Sometimes we just want to let everything go, realizing the elegance of simplicity. Entropy is a universal tendency toward disorder and chaos, thus simplicity is a mark of a new beginning. Uncooked elements will cooperate with each other to synthesize new velocity and value. Module RAW: raw sound, raw everything.
20th April, Kiev -> Module RAW
Tell us about the new concept behind Module Raw, how does it differ from the already familiar Module Live?
Mykyta: For me, the concept remained quite similar – live only. I see the changes in sound and speed: the dishes are served to the hall quicker, at a higher speed. Of course, this is due to the current shift of our time.
Mikki: The difference is the aimed aftertaste of the event. Raw is all about freedom, heated dancing, and industrial music. The dance floor consists of dimness and hard sound. The atmosphere evokes relaxation and complete surrender to the moment.
No photos and videos are allowed. Everything that happens to you will stay at the party and in your memories.
The former format in the face of Module* will be held once a year as a festival: two halls, an educational part, a visual show, creative and intellectual music.
Everything happened naturally. Our music is changing and so is the technique of our performances. Improvisation helps to rethink the sound and to take stronger actions. This is how we came to the Module Raw format.
Tymur: When I dive into my thoughts, I often stop noticing what is happening around me. My feelings about the “content that I understand” are very mixed: today I like everything, tomorrow I may not. One day we are together, the next – we hate each other. Module Raw is more about ‘what’s not there’. Here you can go beyond the “permitted” and you don’t have to follow any internal compromises. Yet the musical language can be both quite complex and quite trivial.
Serge: This idea emerged a long time ago when we were discussing the origins of the rave culture and electronic music. We came to the conclusion that. in fact, the first underground jazz parties during the war and the first warehouse raves were happening during difficult times for society. Music and dance were among the most important things there. The gatherings were held mostly in raw spaces, warehouses, and other uncomfortable places, but people needed it. We decided to act on the same principles. The Module RAW is all about minimum light, high-quality sound, live, fast, dance music.
How was the first Module Raw event in otel’? Are you planning to change anything?
Mykyta: There were issues with the placement of artists because the amount of equipment is over the board. However, these problems are classic for such events and we are constantly in search of solutions.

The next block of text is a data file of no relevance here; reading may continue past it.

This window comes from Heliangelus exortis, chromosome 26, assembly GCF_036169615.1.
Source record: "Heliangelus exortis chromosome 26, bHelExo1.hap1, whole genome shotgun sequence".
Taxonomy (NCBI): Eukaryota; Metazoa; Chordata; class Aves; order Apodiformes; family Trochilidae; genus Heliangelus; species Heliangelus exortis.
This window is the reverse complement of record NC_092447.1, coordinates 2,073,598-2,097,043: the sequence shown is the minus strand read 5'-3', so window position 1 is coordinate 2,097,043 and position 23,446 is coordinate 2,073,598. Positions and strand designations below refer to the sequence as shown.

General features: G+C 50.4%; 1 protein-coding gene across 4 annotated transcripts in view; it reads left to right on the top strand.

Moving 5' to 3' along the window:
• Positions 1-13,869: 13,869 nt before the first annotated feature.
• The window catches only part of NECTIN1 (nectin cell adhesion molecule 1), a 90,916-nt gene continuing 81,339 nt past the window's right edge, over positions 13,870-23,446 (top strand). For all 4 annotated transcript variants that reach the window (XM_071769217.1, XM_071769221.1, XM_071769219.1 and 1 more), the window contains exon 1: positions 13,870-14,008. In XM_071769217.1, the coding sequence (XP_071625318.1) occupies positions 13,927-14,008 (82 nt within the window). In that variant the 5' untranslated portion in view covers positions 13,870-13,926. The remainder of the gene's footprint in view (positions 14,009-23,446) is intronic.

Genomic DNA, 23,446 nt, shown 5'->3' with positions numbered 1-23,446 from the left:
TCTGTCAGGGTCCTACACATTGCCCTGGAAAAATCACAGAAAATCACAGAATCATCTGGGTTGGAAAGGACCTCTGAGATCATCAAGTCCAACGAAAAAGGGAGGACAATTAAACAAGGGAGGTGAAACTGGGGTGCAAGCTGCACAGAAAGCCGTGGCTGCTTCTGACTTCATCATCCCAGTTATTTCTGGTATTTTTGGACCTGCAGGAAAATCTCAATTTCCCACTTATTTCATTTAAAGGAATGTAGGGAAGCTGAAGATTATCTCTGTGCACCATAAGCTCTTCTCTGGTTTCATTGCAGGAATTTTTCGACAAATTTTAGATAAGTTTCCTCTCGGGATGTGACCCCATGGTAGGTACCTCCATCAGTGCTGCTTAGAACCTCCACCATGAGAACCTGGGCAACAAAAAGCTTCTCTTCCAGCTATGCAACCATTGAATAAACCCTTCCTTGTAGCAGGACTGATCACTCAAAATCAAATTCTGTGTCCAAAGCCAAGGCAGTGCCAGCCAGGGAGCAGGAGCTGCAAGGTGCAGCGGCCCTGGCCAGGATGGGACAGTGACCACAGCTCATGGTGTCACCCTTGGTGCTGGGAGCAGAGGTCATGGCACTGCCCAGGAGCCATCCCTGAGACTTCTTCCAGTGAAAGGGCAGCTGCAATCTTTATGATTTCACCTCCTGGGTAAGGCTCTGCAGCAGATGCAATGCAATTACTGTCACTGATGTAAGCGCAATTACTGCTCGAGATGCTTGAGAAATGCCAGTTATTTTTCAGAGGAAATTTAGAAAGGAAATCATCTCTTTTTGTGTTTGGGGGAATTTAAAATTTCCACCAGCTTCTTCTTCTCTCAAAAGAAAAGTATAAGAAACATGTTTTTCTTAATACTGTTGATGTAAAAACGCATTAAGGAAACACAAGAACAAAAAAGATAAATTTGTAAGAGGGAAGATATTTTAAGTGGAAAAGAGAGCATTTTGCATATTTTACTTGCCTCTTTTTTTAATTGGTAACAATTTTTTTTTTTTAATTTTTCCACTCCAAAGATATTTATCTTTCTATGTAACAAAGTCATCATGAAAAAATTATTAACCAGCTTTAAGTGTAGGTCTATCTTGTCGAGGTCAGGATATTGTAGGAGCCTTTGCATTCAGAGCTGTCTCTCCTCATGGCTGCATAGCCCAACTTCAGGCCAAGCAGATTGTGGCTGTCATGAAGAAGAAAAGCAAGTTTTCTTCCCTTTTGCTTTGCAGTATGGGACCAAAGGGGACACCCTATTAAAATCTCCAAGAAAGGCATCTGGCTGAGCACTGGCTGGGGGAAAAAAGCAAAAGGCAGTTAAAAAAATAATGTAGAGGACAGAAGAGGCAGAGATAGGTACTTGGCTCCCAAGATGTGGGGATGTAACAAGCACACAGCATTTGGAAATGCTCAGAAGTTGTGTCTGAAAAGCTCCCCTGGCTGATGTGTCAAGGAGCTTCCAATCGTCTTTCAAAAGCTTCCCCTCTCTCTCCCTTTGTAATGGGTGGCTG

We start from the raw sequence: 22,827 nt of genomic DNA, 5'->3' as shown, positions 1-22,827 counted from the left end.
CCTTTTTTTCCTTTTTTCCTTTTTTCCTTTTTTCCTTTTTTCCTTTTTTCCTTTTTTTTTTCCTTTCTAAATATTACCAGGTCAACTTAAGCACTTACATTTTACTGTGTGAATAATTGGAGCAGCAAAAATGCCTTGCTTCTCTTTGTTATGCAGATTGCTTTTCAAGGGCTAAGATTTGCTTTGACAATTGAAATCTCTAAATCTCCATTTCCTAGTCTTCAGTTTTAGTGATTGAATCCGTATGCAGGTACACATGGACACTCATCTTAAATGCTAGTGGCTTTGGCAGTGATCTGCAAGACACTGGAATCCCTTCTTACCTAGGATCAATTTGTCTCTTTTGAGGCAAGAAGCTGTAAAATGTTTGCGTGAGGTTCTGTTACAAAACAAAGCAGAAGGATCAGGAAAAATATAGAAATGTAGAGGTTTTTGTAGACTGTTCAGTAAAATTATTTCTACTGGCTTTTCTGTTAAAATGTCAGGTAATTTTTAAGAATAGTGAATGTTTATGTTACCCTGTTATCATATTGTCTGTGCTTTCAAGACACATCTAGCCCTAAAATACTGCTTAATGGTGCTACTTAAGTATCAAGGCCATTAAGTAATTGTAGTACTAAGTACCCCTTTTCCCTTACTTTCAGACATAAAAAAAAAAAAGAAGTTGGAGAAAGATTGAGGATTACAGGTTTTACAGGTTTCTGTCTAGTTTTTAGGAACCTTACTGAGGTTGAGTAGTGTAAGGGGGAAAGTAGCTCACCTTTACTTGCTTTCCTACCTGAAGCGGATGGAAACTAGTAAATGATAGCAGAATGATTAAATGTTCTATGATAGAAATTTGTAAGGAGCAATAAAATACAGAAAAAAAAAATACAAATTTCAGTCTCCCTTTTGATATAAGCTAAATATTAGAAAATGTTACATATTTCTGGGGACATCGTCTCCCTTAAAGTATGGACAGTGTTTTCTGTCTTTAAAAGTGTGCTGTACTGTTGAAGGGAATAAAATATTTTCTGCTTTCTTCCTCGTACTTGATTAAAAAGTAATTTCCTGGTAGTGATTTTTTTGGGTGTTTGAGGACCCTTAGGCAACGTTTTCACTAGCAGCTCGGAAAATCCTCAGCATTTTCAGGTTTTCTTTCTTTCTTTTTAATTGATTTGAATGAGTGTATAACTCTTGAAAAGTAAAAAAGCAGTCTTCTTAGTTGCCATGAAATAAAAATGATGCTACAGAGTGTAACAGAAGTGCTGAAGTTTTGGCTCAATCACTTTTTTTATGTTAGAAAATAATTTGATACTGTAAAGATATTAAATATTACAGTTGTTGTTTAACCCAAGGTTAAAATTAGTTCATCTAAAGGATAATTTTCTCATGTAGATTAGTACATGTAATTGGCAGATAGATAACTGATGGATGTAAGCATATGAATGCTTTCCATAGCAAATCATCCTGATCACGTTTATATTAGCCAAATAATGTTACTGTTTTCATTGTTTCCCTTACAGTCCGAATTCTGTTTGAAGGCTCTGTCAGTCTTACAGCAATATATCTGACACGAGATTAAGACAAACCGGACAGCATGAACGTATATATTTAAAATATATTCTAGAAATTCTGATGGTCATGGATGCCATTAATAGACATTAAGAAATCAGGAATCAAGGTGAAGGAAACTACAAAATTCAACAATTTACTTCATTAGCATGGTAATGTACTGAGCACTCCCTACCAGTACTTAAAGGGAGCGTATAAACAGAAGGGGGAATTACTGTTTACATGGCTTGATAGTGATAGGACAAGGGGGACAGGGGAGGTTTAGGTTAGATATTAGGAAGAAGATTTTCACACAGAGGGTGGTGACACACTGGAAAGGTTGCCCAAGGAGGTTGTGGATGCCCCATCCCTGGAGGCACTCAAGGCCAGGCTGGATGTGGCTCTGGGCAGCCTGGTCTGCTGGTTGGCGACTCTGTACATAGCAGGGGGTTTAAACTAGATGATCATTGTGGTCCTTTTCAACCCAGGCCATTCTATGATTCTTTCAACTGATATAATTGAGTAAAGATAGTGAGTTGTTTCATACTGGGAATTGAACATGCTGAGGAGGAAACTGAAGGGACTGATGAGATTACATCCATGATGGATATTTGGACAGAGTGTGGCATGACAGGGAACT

Mikki: The first party was great. To my surprise, it was impossible to walk through the dance floor, and the chill zones were practically empty.
This time the dance floor will be larger, and the chill zone is going to be more comfortable. Our scenography was built with a lot of light as usual, but now the visual part will be very neat and sharp. And we are obsessed with the quality of sound so it will be even better on the second Module Raw party haha.
Tymur: Our focus points occurred long before the start of the performance. We have downloaded the update package. “100% Done”. After a certain amount of time, it will be possible to give a correct assessment of the events. Currently, I see the following: discussions, trust, and respect are our secret weapon.
Serge: Everything went great. It turned out that there was not enough space on the dance floor for everyone so it was impossible to enter without a bracelet by the middle of the night. The only thing – in the middle of my performance the power supply was knocked out from the subwoofers otel’ so I played the remaining time with no lows. What would I change? I would replace these fucking power supplies before our event!
Why did you choose MetaCulture for your upcoming event?
Mykyta: I find it difficult to point out who chose whom. Such decisions occur organically throughout several stages and the discussion goes on continuously.
Mikki: By mere chance haha. We thought about MetaCulture and they thought about us. In fact, we were in search of a new location for the event. We were looking for something that would resonate to our format, size, and location. Soon we’ve learned about the opening of a new art space on Nizhneyurkovskaya, where the library from our beloved Plivka and the curator from the friendly gallery Act have moved. We looked at the space and realized that this was it.
We were thinking about how to arrange a meeting with the people behind MetaCulture, but the guys themselves came to us first and offered to cooperate. So we talked, found out about each others vision and the points of contact expanded the amount that was expected. And voila! On April 20th there will be Module Raw party in MetaCulture.
Serge: Everything happened very organically, the universe works. I think we have a lot in common with MetaCulture and we have a similar vision.
What is your own most memorable performance?
Mykyta: Each performance is a unique experience, as it’s improvisational. But I’m a tech geek, so I would note the performance in the now non-existent place Efir, where my oscillator burned down and I had to invent a patch on the go. It looked as if I had forgotten what I was dealing with.